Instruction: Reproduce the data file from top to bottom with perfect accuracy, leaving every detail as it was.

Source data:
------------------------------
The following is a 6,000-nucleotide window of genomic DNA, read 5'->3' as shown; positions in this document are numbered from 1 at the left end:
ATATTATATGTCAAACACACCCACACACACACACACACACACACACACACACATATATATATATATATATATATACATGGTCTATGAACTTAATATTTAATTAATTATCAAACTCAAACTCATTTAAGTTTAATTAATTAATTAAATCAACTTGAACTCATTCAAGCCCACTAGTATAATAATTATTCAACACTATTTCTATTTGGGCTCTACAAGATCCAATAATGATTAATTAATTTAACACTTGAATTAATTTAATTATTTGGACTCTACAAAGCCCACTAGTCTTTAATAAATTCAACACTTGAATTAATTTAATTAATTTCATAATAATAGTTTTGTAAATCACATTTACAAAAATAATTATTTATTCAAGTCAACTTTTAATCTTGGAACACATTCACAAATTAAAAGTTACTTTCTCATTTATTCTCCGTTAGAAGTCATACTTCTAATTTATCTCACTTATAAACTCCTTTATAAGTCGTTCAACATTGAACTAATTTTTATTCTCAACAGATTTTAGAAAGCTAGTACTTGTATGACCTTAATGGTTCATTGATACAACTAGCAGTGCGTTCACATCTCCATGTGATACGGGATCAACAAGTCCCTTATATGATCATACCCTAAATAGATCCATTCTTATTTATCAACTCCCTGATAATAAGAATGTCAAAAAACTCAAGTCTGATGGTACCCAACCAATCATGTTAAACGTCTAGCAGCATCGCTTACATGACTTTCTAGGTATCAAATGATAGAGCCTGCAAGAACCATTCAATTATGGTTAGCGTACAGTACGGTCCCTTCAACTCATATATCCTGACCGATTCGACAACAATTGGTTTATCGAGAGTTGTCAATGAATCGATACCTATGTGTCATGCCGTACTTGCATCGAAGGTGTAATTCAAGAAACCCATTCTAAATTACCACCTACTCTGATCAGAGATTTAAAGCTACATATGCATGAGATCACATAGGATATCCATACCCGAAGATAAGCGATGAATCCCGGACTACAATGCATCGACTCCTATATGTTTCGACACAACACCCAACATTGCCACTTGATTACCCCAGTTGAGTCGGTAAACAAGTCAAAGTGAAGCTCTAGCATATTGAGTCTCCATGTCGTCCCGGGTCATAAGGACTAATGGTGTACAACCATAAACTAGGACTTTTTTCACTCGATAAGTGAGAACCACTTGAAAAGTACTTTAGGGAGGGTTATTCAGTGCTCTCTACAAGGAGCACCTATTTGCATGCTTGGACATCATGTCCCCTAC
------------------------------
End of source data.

The following is a 6,000-nucleotide window of genomic DNA, read 5'->3' as shown; positions in this document are numbered from 1 at the left end:
ATATTATATGTCAAACACACCCACACACACACACACACACACACACACACACATATATATATATATATATATATACATGGTCTATGAACTTAATATTTAATTAATTATCAAACTCAAACTCATTTAAGTTTAATTAATTAATTAAATCAACTTGAACTCATTCAAGCCCACTAGTATAATAATTATTCAACACTATTTCTATTTGGGCTCTACAAGATCCAATAATGATTAATTAATTTAACACTTGAATTAATTTAATTATTTGGACTCTACAAAGCCCACTAGTCTTTAATAAATTCAACACTTGAATTAATTTAATTAATTTCATAATAATAGTTTTGTAAATCACATTTACAAAAATAATTATTTATTCAAGTCAACTTTTAATCTTGGAACACATTCACAAATTAAAAGTTACTTTCTCATTTATTCTCCGTTAGAAGTCATACTTCTAATTTATCTCACTTATAAACTCCTTTATAAGTCGTTCAACATTGAACTAATTTTTATTCTCAACAGATTTTAGAAAGCTAGTACTTGTATGACCTTAATGGTTCATTGATACAACTAGCAGTGCGTTCACATCTCCATGTGATACGGGATCAACAAGTCCCTTATATGATCATACCCTAAATAGATCCATTCTTATTTATCAACTCCCTGATAATAAGAATGTCAAAAAACTCAAGTCTGATGGTACCCAACCAATCATGTTAAACGTCTAGCAGCATCGCTTACATGACTTTCTAGGTATCAAATGATAGAGCCTGCAAGAACCATTCAATTATGGTTAGCGTACAGTACGGTCCCTTCAACTCATATATCCTGACCGATTCGACAACAATTGGTTTATCGAGAGTTGTCAATGAATCGATACCTATGTGTCATGCCGTACTTGCATCGAAGGTGTAATTCAAGAAACCCATTCTAAATTACCACCTACTCTGATCAGAGATTTAAAGCTACATATGCATGAGATCACATAGGATATCCATACCCGAAGATAAGCGATGAATCCCGGACTACAATGCATCGACTCCTATATGTTTCGACACAACACCCAACATTGCCACTTGATTACCCCAGTTGAGTCGGTAAACAAGTCAAAGTGAAGCTCTAGCATATTGAGTCTCCATGTCGTCCCGGGTCATAAGGACTAATGGTGTACAACCATAAACTAGGACTTTTTTCACTCGATAAGTGAGAACCACTTGAAAAGTACTTTAGGGAGGGTTATTCAGTGCTCTCTACAAGGAGCACCTATTTGCATGCTTGGACATCATGTCCCCTAC